ARTERIAL BLOOD GAS INTERPRETATION made easy.
An easy method for ARTERIAL BLOOD GAS INTERPRETATION is described with the help of a test case.
We require three values in this regard.
Firstly, let us determine what the normal values are for these. These are rough estimates which hold true in most cases and one can let go of normal ranges especially from exam point of views and generally interpreting ABGs.
Remember these 3 values
7.4 / 40 / 24
The normal pH is taken as 7.4, the PCO2 as 40 and bicarbonate as 24, roughly.
Test case to understand the 3 step method
Let us take a test case of ABGs and interpret it accordingly to understand the three steps.
The following test case ABGs are given
Acidosis or Alkalosis ?
The pH is less than 7.4, so we take it as an acidotic patient.
Are the lungs functioning properly ?
As the patient is acidotic with a low pH, so the lungs should be removing CO2 by exhaling it out and lowering the PCO2 but we have a high PCO2, instead. So the respiratory component in maintaining pH neutrality is not compensating and is involved.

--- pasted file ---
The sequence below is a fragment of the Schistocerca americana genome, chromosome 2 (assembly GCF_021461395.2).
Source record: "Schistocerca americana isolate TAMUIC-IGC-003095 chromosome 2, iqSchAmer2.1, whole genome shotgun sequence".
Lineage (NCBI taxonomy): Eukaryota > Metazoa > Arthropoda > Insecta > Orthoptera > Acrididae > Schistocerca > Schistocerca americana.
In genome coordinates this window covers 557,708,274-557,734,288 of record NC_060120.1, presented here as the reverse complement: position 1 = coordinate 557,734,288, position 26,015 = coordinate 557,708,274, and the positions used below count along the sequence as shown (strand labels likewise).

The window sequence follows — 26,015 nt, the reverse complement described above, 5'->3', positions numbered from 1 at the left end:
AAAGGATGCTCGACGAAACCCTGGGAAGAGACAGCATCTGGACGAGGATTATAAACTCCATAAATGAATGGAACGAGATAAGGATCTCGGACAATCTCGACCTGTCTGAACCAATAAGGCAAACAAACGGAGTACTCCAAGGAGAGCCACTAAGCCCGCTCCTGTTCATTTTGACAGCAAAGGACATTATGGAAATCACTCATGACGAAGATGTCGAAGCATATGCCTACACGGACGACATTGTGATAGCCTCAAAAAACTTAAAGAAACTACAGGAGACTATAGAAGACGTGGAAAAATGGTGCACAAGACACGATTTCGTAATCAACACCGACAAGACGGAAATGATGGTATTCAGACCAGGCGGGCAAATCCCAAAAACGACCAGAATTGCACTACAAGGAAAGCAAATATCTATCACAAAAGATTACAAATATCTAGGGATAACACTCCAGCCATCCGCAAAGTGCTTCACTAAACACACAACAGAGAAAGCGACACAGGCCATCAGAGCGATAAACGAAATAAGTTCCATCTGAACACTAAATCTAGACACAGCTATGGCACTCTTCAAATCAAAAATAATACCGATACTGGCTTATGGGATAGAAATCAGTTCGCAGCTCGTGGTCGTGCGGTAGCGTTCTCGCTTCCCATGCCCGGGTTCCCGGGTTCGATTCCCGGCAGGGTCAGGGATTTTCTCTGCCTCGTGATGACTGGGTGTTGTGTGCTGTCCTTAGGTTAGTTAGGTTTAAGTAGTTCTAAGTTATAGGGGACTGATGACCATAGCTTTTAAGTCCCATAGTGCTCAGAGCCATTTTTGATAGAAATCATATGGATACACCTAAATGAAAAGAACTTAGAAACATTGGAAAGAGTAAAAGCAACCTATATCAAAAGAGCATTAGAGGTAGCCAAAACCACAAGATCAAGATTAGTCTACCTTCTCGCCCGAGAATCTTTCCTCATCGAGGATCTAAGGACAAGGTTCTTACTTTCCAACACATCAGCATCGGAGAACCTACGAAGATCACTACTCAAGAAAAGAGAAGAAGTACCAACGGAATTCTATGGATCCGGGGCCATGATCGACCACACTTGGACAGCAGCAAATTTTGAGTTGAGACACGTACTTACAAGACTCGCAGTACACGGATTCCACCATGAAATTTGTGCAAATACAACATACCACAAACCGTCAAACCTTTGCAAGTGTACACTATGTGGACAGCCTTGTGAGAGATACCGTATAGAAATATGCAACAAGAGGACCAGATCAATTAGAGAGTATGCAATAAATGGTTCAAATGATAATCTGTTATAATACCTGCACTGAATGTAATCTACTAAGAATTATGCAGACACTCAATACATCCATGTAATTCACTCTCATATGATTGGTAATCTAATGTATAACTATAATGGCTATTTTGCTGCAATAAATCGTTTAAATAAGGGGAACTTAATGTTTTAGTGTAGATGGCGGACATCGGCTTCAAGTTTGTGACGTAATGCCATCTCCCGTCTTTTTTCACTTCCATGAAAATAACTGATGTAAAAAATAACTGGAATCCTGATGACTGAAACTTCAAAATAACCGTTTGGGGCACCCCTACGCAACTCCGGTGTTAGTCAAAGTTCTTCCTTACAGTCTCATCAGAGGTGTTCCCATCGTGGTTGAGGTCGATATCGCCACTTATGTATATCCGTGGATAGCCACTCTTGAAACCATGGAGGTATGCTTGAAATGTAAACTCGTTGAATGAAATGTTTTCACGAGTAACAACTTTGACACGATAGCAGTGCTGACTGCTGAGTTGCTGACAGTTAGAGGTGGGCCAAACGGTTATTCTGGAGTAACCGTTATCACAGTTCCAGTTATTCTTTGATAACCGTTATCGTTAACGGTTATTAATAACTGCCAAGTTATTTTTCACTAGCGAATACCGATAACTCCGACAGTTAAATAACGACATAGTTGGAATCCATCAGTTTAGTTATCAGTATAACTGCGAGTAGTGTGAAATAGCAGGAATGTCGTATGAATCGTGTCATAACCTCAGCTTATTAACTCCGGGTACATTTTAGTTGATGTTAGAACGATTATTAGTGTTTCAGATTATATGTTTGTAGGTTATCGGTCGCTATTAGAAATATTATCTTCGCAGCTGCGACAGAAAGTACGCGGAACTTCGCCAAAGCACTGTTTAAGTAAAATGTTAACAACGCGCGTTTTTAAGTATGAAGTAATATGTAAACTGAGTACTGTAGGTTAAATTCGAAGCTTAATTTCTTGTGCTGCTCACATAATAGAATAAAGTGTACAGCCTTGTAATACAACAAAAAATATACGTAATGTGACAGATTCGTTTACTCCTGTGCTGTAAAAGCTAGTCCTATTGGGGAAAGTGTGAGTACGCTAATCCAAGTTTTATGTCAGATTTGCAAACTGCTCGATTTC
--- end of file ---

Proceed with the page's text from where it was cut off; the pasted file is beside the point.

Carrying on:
Remember that respiratory rate is inversely proportional to the PCO2. An increased respiratory rate would alter the PCO2, quickly, within minutes and subsequently affect the pH, accordingly. Bicarbonate is altered much more slowly , in a matter of hours , in kidneys.
Are the kidneys working properly ?
In case of the acidotic stress, the kidneys in response should be holding on to the bicarbonate and reabsorbing them. In this case the bicarbonate is greater than 24 , so kidneys are working fine in this regard.
- Acidic or basic in terms of pH
- Lungs in terms of PCO2
- Kidneys in terms of bicarbonate
These three can be used accordingly for interpreting further cases in the same pattern.